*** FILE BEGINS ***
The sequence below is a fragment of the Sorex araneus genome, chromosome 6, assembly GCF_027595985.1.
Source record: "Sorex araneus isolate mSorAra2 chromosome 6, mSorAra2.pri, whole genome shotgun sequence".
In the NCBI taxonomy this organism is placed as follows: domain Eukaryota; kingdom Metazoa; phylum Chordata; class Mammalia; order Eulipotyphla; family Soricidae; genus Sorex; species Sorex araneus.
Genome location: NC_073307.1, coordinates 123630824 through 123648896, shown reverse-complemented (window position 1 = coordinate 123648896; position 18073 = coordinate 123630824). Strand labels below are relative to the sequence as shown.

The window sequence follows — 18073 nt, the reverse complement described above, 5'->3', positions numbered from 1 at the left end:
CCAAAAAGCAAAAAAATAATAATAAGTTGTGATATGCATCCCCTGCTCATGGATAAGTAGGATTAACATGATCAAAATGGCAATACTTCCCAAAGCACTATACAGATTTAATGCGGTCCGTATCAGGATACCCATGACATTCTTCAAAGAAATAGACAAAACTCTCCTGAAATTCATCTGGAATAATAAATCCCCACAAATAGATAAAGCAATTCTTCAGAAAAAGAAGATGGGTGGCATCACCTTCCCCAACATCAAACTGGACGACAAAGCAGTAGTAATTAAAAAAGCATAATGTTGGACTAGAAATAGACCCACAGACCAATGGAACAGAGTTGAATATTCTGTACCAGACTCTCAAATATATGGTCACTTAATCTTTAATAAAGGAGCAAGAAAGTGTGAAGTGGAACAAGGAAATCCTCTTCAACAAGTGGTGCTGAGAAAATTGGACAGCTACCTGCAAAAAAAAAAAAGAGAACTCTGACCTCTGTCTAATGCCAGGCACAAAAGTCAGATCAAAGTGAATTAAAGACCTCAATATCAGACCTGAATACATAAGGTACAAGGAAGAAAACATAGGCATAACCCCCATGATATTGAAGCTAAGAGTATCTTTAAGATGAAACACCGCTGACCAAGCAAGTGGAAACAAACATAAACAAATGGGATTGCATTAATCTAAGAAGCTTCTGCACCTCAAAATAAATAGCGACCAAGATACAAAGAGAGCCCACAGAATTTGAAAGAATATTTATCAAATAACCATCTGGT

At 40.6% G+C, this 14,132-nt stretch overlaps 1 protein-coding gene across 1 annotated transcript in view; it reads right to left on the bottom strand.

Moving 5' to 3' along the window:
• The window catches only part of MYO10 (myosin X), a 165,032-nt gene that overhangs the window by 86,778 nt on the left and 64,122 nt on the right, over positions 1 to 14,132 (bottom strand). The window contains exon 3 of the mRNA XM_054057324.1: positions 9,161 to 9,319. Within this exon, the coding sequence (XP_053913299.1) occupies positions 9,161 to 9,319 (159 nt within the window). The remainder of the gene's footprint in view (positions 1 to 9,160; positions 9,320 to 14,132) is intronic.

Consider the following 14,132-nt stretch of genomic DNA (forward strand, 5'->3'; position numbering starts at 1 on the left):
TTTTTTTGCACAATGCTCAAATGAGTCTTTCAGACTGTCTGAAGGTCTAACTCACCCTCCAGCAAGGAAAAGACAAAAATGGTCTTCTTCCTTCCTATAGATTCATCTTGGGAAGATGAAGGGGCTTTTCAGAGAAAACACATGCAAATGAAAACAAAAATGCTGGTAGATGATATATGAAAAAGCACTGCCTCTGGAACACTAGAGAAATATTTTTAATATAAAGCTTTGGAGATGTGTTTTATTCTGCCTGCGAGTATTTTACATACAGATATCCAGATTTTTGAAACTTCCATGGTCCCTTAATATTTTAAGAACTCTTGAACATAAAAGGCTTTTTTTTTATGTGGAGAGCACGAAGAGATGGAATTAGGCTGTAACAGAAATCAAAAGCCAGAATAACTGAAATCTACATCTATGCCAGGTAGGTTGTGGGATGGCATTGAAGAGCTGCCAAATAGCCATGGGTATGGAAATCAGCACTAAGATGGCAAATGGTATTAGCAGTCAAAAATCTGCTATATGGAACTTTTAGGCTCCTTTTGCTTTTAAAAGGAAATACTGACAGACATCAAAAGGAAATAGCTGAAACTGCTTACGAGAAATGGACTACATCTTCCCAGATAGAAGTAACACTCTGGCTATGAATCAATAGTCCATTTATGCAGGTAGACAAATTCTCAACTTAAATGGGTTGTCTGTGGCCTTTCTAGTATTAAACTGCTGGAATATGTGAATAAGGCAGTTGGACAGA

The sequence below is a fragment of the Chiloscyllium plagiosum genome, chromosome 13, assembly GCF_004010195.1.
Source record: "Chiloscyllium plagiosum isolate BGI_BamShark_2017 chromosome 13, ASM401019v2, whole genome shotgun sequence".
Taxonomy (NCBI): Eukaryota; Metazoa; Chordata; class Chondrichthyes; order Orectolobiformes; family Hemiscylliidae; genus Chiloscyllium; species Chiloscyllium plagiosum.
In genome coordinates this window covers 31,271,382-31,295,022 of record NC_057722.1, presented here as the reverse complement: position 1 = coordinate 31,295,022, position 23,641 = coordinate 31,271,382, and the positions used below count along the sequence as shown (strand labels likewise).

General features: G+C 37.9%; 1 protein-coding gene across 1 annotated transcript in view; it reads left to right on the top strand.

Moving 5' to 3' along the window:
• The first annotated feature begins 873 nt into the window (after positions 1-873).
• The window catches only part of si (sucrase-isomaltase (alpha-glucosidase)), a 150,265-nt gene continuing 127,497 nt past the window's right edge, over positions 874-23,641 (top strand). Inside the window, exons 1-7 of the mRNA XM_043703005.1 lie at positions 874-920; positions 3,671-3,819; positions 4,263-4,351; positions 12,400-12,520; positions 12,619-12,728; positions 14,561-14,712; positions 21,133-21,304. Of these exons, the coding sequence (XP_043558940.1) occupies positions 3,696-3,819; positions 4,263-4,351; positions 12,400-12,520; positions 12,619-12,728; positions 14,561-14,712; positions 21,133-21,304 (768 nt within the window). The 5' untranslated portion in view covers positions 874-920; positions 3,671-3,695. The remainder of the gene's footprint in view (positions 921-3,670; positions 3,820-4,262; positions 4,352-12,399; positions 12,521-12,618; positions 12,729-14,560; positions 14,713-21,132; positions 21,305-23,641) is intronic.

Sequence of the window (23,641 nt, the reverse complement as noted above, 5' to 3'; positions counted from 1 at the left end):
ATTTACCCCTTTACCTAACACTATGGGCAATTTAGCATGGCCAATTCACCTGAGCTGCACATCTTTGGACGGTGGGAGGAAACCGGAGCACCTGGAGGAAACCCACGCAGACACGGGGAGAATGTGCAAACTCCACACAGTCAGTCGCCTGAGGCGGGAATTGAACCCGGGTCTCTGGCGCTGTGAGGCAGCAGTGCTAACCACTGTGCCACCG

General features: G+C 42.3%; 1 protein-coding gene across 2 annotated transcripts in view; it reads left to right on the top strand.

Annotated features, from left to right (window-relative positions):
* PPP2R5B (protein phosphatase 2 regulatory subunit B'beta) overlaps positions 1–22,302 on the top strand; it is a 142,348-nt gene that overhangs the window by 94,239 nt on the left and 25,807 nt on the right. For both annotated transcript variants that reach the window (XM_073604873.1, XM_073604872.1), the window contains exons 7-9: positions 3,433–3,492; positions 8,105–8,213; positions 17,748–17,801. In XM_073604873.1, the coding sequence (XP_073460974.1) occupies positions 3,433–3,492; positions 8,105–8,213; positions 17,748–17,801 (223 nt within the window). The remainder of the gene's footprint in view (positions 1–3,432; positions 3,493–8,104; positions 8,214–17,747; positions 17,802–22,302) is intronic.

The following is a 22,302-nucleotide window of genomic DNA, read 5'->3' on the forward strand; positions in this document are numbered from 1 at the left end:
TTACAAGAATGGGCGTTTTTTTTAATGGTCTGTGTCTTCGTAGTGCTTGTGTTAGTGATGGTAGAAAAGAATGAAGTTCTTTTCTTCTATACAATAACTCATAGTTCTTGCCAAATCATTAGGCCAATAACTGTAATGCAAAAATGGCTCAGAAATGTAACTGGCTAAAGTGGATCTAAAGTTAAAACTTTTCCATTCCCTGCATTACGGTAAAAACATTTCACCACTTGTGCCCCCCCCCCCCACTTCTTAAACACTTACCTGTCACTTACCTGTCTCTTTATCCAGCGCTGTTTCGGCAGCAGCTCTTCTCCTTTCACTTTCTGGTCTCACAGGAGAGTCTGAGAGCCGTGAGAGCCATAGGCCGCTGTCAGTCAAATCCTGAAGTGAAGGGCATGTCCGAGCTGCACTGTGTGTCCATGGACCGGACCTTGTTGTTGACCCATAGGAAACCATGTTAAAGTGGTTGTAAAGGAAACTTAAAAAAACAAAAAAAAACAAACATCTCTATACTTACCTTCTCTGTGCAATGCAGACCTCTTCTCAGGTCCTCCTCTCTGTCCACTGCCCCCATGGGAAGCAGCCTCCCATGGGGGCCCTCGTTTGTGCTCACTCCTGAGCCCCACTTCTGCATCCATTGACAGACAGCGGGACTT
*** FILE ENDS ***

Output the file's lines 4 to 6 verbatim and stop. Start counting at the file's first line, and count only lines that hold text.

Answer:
Genome location: NC_073307.1, coordinates 123630824 through 123648896, shown reverse-complemented (window position 1 = coordinate 123648896; position 18073 = coordinate 123630824). Strand labels below are relative to the sequence as shown.

The window sequence follows — 18073 nt, the reverse complement described above, 5'->3', positions numbered from 1 at the left end:
CCAAAAAGCAAAAAAATAATAATAAGTTGTGATATGCATCCCCTGCTCATGGATAAGTAGGATTAACATGATCAAAATGGCAATACTTCCCAAAGCACTATACAGATTTAATGCGGTCCGTATCAGGATACCCATGACATTCTTCAAAGAAATAGACAAAACTCTCCTGAAATTCATCTGGAATAATAAATCCCCACAAATAGATAAAGCAATTCTTCAGAAAAAGAAGATGGGTGGCATCACCTTCCCCAACATCAAACTGGACGACAAAGCAGTAGTAATTAAAAAAGCATAATGTTGGACTAGAAATAGACCCACAGACCAATGGAACAGAGTTGAATATTCTGTACCAGACTCTCAAATATATGGTCACTTAATCTTTAATAAAGGAGCAAGAAAGTGTGAAGTGGAACAAGGAAATCCTCTTCAACAAGTGGTGCTGAGAAAATTGGACAGCTACCTGCAAAAAAAAAAAAGAGAACTCTGACCTCTGTCTAATGCCAGGCACAAAAGTCAGATCAAAGTGAATTAAAGACCTCAATATCAGACCTGAATACATAAGGTACAAGGAAGAAAACATAGGCATAACCCCCATGATATTGAAGCTAAGAGTATCTTTAAGATGAAACACCGCTGACCAAGCAAGTGGAAACAAACATAAACAAATGGGATTGCATTAATCTAAGAAGCTTCTGCACCTCAAAATAAATAGCGACCAAGATACAAAGAGAGCCCACAGAATTTGAAAGAATATTTATCAAATAACCATCTGGT